4 quick steps to improve players

Player reviews can get forgotten as coaches and players turn their thoughts to a well-earned summer break. But they needn’t take an age – look at the group as a whole to manage your pre-season training practically.


Weekly player reviews are a massive part of the professional game, where there’s both the time and resources to regularly analyse performance. At the end of the season, the coaches can draw all this together.

You don’t have that time. Instead, spend half an hour drawing up this template (right) of your positions and make a quick review of what your team needs.


You have a limited time between the start of pre-season and your first game. You don’t have the coaching resources to spend time with individual players in the way you might want.

So you have to plan and train smart. Identify some key themes and work on them in groups. You cannot cover everything.


Don’t get tied up in detailed reviews of conditioning. Players could always be fitter and faster. However, you can target skills through conditioning. It’s the emphasis you put on the conditioning that matters, not the volume.

For instance, your front row could work on tackle conditioning to help them become more mobile, whereas your back row could do more ruck fitness and your back three sprint fitness.


Player “buy-in” motivates them to work harder at what they think is important. But again, you may not have time to sit down with every player to do this.

So set the agenda by giving them options. Tell each group of players four or five key areas you think would be worth doing and let them choose two or three to concentrate on. You could even give them two and let them decide on one.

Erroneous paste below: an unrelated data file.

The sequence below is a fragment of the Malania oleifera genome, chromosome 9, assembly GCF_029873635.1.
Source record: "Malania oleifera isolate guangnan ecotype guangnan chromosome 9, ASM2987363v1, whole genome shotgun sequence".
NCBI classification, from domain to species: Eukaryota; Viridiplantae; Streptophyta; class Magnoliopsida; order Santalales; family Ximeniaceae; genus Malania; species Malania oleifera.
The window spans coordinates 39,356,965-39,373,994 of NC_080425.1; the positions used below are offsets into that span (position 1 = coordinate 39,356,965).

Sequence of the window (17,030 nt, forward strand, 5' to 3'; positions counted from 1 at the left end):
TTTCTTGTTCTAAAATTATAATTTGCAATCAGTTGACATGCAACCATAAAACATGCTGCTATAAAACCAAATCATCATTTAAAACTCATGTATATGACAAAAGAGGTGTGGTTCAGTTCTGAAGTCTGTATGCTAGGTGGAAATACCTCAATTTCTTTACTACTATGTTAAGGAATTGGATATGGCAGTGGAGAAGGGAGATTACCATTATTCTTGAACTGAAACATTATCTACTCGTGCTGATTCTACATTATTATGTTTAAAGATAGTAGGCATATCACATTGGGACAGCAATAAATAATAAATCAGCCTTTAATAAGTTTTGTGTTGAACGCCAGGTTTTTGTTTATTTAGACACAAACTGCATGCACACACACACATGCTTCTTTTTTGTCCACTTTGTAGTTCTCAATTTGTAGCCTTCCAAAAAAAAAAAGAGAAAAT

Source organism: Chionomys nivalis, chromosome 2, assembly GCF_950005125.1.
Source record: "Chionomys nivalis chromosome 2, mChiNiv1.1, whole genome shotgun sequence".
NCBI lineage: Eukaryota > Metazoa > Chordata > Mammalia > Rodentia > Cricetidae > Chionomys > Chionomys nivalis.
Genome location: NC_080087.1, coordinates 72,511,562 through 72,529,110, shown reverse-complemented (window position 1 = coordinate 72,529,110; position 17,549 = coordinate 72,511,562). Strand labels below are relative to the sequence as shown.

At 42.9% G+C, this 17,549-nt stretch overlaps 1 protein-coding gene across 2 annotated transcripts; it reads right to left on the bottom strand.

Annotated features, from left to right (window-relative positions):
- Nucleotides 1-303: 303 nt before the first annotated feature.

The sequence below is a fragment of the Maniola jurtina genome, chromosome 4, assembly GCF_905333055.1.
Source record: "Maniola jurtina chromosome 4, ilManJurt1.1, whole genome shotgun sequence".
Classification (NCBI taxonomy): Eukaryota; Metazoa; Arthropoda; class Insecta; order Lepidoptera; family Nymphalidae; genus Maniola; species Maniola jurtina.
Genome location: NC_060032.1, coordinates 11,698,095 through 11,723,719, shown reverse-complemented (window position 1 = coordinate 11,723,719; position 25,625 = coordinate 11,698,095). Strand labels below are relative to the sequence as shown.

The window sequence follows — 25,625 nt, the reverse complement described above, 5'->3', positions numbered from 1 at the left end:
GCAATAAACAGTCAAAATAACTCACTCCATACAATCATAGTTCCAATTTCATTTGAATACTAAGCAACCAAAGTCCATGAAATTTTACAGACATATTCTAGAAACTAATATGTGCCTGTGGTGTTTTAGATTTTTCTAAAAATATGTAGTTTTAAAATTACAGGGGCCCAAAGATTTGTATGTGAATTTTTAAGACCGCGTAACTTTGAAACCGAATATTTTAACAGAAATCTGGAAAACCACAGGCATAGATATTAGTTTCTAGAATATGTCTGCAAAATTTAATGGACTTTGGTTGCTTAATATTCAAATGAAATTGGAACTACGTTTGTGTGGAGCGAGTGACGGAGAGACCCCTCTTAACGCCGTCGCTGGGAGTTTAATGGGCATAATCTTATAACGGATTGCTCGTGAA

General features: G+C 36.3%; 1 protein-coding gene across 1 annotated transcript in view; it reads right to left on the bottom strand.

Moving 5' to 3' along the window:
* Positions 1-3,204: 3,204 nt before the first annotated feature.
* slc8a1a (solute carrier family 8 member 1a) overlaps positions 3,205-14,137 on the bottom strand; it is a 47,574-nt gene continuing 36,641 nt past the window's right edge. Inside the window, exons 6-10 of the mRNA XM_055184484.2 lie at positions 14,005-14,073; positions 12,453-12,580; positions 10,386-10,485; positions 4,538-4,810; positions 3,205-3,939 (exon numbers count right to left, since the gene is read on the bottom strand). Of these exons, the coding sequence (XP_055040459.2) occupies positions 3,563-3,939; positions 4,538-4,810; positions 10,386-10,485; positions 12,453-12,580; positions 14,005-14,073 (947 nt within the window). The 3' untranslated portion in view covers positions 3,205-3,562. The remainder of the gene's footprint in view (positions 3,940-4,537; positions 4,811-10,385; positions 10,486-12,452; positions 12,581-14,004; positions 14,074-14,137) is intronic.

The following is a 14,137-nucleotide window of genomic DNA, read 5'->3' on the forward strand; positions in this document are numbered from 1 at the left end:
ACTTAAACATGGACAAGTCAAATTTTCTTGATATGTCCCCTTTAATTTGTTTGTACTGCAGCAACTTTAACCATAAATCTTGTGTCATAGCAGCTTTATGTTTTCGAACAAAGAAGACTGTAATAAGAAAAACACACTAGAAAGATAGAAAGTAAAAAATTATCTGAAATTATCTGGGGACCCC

But make sure you have the final say. Why? Because most players have a limited understanding of what they really need to do. And because you want the process to be quick and easy.


Here’s an example of how you could create an easy-to-use review sheet.

Put in all the players who might play a particular position (don’t worry if they play more than one, they’ll still have to work on the skills).

Work out who your best player is in that position and what makes him the best. That makes it easy for you to identify what the others have to do to equal that player and to start thinking about what you can improve.

Then write out what they could do better and what you’re going to do in training with that group of players. This list can be published for, say, all the forwards and then all the backs and they can choose what they think is most important and add elements where appropriate.

Here’s my guide…

Click to get an editable sheet Player review and work ons or save the PDF below…

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